By Elizabeth Wong Barnstead | WKC
It was one very late Saturday night in West California when Andrew Comiskey discovered the Christian revival.
“I just ran in,” said Comiskey, remembering that to him it was just “another kind of a gathering.”
He had wanted to get away from the friends he’d originally gone out with, and had wandered off into the city streets only to find the revival.
He was struck by the Christians, who were “giving up their Saturday night just to be with the Lord and to welcome other people in.”
He also noticed that the people seemed so happy and caring toward newcomers, despite not being on drugs, and not being focused on getting something sexual from the people around them.
“They were just present in love,” said Comiskey, speaking to an audience of Catholic counselors and others involved in pastoral ministry on May 4. “And it was compelling for me.”
This was a contrast to Comiskey’s life at that time, which had been a turbulent “unreality” ever since he entered the gay lifestyle in the 1970s.
Over the following years Comiskey began to embrace a life of chastity and later founded Desert Stream/Living Waters Ministries, which serves people suffering from sexual and relational brokenness.
Comiskey’s talk at St. Pius X Parish Hall in Owensboro was part of a shared presentation with Fr. Paul Check, executive director of Courage International – a Vatican-approved apostolate to people with same-sex attraction, or SSA.
“I had the freedom to be gay,” said Comiskey, “but there was something deeper – something more real.”
Fr. Check’s and Comiskey’s talks on May 4 followed a similar presentation the previous day to the clergy of the diocese. Both presentations were sponsored by the Diocese of Owensboro’s Chastity and Abstinence Committee.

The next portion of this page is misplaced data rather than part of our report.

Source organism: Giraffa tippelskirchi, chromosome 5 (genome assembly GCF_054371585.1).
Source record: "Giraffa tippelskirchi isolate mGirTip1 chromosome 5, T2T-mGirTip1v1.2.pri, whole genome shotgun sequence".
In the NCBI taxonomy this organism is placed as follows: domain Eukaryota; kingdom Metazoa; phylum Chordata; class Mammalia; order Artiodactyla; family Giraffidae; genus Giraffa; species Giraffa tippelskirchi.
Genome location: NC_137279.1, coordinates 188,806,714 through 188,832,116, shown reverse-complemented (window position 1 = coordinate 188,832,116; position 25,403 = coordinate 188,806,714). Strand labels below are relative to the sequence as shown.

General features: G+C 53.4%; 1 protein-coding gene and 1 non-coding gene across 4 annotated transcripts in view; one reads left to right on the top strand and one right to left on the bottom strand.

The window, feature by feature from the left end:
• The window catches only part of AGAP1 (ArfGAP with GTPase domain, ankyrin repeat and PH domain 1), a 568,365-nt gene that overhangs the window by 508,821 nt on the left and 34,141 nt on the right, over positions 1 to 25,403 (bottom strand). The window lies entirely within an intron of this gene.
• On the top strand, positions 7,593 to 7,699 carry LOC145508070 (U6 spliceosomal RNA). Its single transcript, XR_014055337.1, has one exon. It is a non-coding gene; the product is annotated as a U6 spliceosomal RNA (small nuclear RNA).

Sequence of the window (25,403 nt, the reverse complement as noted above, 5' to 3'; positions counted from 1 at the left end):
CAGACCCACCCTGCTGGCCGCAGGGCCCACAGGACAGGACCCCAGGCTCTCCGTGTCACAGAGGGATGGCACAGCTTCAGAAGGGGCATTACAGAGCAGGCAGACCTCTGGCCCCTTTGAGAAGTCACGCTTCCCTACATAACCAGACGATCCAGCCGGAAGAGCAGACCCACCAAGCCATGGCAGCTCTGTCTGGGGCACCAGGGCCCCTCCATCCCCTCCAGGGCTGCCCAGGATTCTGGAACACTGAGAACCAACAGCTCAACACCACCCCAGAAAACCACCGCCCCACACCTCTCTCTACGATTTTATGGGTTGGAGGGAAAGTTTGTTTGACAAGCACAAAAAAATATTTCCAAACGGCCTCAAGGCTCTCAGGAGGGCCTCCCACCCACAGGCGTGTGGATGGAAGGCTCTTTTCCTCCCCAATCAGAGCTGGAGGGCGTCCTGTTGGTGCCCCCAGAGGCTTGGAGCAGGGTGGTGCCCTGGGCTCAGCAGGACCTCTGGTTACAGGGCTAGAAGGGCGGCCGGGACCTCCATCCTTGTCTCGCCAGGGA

Fr. Check said the Catholic Church has “lost ground” because not enough has been said to the faithful about contraception, premarital sex and cohabitation. At the same time, the Church is lately perceived as more vocal about issues with homosexuality.
“Do you think it damages our credibility with this group of people?” he said. “I can tell you that it does. Because this is the group of people that I’m trying to serve.”
He added that the people he works with “feel like they’re being singled out, whereas a whole other group of people are being winked at.”
“The people that we’re trying to serve,” he said of the apostolate, “they deserve more than our sentiments and our feelings. They deserve truth.”
Courage International was established in 1980 by the late Cardinal Terence Cooke of New York, who saw a need to help individuals dealing with same-sex attraction who wanted to live lives of chastity.
The late Fr. John Harvey was tapped to help start the apostolate, which has now grown to more than 100 chapters and contact people worldwide.
“I think homosexuality is not at first confusion with regard to sexual attraction, or relationships,” said Fr. Check, who was chaplain for a Courage chapter in the Diocese of Bridgeport, Conn., until he became executive director in 2008.
“I think it’s confusion about identity – about who someone is,” he said, to the detriment of “what really defines them in their humanity as children of God.”
However, Fr. Check said Courage does not promote what is known as “reparative therapy,” or a process of transitioning someone from homosexual to heterosexual, since he sees it as “an ambiguous term.”
What’s more important, he explained, is helping people embrace chastity no matter their sexual attractions.
“I’m not going to support something that’s ambiguous,” he said. “I am interested in helping people heal wounds of sexual abuse, family abortion questions, and other problems. Whether or not that has an effect on their sexual attraction is an interesting question, but it’s not my first concern.”
Comiskey said that chastity isn’t just for people with SSA, but for all people.
“Whatever your starting point is, just to say ‘God, we want to be whole,’” he said. “And we can do it together.”
To learn more about Courage International, a Vatican-approved Roman Catholic apostolate for persons with same-sex attraction, visit couragerc.org, email firstname.lastname@example.org or call (203) 803-1564.
Learn their stories
To learn the stories of individuals who experience same-sex attraction and choose to live by the teachings of the Catholic Church, check out the Courage-produced film, “Desire of the Everlasting Hills” at everlastinghills.org.